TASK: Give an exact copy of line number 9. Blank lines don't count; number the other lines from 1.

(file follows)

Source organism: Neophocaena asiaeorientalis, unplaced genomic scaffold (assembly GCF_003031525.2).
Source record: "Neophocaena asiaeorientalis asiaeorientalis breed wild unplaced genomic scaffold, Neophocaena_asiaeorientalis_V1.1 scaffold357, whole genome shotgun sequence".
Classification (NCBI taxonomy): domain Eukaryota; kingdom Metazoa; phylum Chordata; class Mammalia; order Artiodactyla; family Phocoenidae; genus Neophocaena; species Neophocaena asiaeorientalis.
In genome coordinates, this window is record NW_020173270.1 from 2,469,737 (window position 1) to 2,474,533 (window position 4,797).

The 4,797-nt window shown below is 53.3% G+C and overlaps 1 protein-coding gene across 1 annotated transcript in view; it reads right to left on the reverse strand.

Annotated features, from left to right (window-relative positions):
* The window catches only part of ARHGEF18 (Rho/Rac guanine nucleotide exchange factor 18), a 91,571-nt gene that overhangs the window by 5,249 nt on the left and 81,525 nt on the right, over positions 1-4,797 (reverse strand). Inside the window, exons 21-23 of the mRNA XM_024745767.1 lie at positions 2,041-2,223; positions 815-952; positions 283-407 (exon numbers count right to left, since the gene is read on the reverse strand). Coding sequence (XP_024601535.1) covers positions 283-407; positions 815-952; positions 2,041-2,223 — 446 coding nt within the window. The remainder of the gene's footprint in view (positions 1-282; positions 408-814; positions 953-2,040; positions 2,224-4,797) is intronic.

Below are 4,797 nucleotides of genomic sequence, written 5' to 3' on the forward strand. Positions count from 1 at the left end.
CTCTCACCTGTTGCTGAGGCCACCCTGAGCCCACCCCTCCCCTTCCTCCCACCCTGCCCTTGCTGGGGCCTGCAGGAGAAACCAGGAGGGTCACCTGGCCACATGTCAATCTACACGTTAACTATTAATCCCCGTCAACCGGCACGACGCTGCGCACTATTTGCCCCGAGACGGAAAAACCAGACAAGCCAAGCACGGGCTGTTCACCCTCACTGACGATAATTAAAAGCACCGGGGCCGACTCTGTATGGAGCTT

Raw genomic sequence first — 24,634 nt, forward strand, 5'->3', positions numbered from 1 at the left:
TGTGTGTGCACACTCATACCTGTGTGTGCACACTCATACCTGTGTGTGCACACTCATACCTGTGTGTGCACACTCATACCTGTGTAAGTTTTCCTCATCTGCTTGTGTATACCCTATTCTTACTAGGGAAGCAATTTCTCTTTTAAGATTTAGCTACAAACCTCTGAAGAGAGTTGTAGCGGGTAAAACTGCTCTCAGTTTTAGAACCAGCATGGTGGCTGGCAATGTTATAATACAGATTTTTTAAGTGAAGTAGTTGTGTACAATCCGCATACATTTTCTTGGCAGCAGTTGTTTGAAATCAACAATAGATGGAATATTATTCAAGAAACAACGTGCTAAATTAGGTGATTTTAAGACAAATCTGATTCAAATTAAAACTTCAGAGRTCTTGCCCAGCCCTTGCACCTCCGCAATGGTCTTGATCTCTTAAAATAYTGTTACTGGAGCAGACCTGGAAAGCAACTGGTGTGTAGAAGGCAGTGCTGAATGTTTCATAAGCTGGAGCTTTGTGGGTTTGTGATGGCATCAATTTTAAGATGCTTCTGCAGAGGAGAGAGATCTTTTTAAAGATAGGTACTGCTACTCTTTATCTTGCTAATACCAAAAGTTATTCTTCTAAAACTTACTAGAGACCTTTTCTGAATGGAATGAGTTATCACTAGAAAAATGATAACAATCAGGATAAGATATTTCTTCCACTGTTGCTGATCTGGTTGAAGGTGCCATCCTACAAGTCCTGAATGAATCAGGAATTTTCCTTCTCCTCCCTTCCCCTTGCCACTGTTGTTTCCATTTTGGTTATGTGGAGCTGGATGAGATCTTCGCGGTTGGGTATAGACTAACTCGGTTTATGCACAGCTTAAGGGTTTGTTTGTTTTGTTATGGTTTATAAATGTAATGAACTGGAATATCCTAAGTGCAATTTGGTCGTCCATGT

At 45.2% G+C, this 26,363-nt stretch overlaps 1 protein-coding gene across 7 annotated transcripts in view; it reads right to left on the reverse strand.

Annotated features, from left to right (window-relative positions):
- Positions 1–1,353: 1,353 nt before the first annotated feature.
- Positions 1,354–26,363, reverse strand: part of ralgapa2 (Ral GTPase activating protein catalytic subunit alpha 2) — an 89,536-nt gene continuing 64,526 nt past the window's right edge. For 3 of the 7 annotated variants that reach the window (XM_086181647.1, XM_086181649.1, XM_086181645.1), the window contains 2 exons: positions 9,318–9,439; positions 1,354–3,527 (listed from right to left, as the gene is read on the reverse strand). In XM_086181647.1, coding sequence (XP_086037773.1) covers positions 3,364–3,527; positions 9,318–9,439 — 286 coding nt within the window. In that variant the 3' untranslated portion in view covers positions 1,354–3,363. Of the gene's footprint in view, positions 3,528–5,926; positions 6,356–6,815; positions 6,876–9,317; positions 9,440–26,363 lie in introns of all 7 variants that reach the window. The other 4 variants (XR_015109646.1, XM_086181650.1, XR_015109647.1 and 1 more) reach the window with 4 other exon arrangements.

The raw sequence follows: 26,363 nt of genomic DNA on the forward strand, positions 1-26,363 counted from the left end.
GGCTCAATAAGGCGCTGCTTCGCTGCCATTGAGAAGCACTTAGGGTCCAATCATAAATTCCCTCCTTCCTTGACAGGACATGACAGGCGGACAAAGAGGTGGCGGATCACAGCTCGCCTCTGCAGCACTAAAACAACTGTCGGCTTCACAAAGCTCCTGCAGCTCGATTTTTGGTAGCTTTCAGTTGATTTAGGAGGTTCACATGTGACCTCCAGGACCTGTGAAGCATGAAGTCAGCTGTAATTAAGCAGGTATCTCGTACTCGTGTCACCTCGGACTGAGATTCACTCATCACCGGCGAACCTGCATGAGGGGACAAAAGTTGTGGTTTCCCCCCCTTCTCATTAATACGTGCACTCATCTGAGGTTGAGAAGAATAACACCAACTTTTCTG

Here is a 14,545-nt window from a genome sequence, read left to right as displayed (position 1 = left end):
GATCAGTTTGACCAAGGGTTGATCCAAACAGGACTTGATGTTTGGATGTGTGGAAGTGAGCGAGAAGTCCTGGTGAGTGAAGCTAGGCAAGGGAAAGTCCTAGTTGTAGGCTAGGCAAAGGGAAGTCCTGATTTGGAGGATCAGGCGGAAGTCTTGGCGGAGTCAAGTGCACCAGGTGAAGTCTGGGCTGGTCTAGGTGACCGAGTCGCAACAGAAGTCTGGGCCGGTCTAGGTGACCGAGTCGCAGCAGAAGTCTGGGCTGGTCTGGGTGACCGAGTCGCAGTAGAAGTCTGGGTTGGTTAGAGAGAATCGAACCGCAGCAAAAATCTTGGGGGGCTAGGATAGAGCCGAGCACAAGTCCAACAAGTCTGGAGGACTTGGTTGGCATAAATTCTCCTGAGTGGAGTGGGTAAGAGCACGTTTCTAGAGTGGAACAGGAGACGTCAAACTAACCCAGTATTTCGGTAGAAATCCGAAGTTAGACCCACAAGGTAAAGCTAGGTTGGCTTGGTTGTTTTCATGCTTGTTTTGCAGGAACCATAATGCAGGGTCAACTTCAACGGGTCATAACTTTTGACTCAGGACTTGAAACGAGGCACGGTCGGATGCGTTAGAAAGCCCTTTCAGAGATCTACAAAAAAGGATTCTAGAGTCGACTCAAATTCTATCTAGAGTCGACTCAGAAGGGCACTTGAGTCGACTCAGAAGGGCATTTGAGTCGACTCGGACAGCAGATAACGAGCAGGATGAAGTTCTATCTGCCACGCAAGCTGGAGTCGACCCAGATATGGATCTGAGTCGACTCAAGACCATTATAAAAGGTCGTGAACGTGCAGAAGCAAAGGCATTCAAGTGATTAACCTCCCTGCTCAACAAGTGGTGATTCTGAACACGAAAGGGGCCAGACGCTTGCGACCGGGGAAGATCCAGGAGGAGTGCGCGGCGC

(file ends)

CTCTCACCTGTTGCTGAGGCCACCCTGAGCCCACCCCTCCCCTTCCTCCCACCCTGCCCTTGCTGGGGCCTGCAGGAGAAACCAGGAGGGTCACCTGGCCACATGTCAATCTACACGTTAACTATTAATCCCCGTCAACCGGCACGACGCTGCGCACTATTTGCCCCGAGACGGAAAAACCAGACAAGCCAAGCACGGGCTGTTCACCCTCACTGACGATAATTAAAAGCACCGGGGCCGACTCTGTATGGAGCTT